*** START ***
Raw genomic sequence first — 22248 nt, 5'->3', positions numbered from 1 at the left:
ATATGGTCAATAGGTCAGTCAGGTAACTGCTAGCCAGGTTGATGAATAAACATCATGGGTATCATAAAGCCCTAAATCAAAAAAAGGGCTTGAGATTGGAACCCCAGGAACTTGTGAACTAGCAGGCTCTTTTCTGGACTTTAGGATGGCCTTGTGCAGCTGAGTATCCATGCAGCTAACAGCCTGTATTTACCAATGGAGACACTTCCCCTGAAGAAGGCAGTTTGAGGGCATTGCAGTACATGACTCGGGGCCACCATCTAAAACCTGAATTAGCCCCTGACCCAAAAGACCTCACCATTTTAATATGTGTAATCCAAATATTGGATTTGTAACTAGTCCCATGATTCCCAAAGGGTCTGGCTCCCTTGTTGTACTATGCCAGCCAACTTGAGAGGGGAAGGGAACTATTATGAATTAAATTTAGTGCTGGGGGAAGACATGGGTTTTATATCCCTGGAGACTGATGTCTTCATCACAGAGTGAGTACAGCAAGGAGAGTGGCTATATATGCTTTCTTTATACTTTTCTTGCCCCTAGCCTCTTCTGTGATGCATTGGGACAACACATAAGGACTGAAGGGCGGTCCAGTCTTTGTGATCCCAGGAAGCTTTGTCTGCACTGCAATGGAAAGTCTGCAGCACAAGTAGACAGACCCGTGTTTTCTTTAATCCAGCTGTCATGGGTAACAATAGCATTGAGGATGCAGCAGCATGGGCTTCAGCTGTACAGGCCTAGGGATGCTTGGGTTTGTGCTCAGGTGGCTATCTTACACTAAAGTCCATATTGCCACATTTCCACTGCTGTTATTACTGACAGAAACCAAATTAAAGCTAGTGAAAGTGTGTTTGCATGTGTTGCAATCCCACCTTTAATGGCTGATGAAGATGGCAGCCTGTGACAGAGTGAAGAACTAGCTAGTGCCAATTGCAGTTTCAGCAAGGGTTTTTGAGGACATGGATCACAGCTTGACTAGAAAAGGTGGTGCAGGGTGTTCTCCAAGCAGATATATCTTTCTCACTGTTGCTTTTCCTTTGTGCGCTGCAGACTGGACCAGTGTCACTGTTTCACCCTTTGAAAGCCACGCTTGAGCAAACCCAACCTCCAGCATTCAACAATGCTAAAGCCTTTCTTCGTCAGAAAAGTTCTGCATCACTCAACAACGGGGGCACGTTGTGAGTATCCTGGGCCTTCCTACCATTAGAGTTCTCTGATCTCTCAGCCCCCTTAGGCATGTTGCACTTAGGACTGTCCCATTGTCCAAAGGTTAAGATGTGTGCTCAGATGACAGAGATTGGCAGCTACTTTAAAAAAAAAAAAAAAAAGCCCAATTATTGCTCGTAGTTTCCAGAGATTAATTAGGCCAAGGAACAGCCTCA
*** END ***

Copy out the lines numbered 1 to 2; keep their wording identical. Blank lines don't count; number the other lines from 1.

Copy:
Raw genomic sequence first — 22248 nt, 5'->3', positions numbered from 1 at the left:
ATATGGTCAATAGGTCAGTCAGGTAACTGCTAGCCAGGTTGATGAATAAACATCATGGGTATCATAAAGCCCTAAATCAAAAAAAGGGCTTGAGATTGGAACCCCAGGAACTTGTGAACTAGCAGGCTCTTTTCTGGACTTTAGGATGGCCTTGTGCAGCTGAGTATCCATGCAGCTAACAGCCTGTATTTACCAATGGAGACACTTCCCCTGAAGAAGGCAGTTTGAGGGCATTGCAGTACATGACTCGGGGCCACCATCTAAAACCTGAATTAGCCCCTGACCCAAAAGACCTCACCATTTTAATATGTGTAATCCAAATATTGGATTTGTAACTAGTCCCATGATTCCCAAAGGGTCTGGCTCCCTTGTTGTACTATGCCAGCCAACTTGAGAGGGGAAGGGAACTATTATGAATTAAATTTAGTGCTGGGGGAAGACATGGGTTTTATATCCCTGGAGACTGATGTCTTCATCACAGAGTGAGTACAGCAAGGAGAGTGGCTATATATGCTTTCTTTATACTTTTCTTGCCCCTAGCCTCTTCTGTGATGCATTGGGACAACACATAAGGACTGAAGGGCGGTCCAGTCTTTGTGATCCCAGGAAGCTTTGTCTGCACTGCAATGGAAAGTCTGCAGCACAAGTAGACAGACCCGTGTTTTCTTTAATCCAGCTGTCATGGGTAACAATAGCATTGAGGATGCAGCAGCATGGGCTTCAGCTGTACAGGCCTAGGGATGCTTGGGTTTGTGCTCAGGTGGCTATCTTACACTAAAGTCCATATTGCCACATTTCCACTGCTGTTATTACTGACAGAAACCAAATTAAAGCTAGTGAAAGTGTGTTTGCATGTGTTGCAATCCCACCTTTAATGGCTGATGAAGATGGCAGCCTGTGACAGAGTGAAGAACTAGCTAGTGCCAATTGCAGTTTCAGCAAGGGTTTTTGAGGACATGGATCACAGCTTGACTAGAAAAGGTGGTGCAGGGTGTTCTCCAAGCAGATATATCTTTCTCACTGTTGCTTTTCCTTTGTGCGCTGCAGACTGGACCAGTGTCACTGTTTCACCCTTTGAAAGCCACGCTTGAGCAAACCCAACCTCCAGCATTCAACAATGCTAAAGCCTTTCTTCGTCAGAAAAGTTCTGCATCACTCAACAACGGGGGCACGTTGTGAGTATCCTGGGCCTTCCTACCATTAGAGTTCTCTGATCTCTCAGCCCCCTTAGGCATGTTGCACTTAGGACTGTCCCATTGTCCAAAGGTTAAGATGTGTGCTCAGATGACAGAGATTGGCAGCTACTTTAAAAAAAAAAAAAAAAAGCCCAATTATTGCTCGTAGTTTCCAGAGATTAATTAGGCCAAGGAACAGCCTCA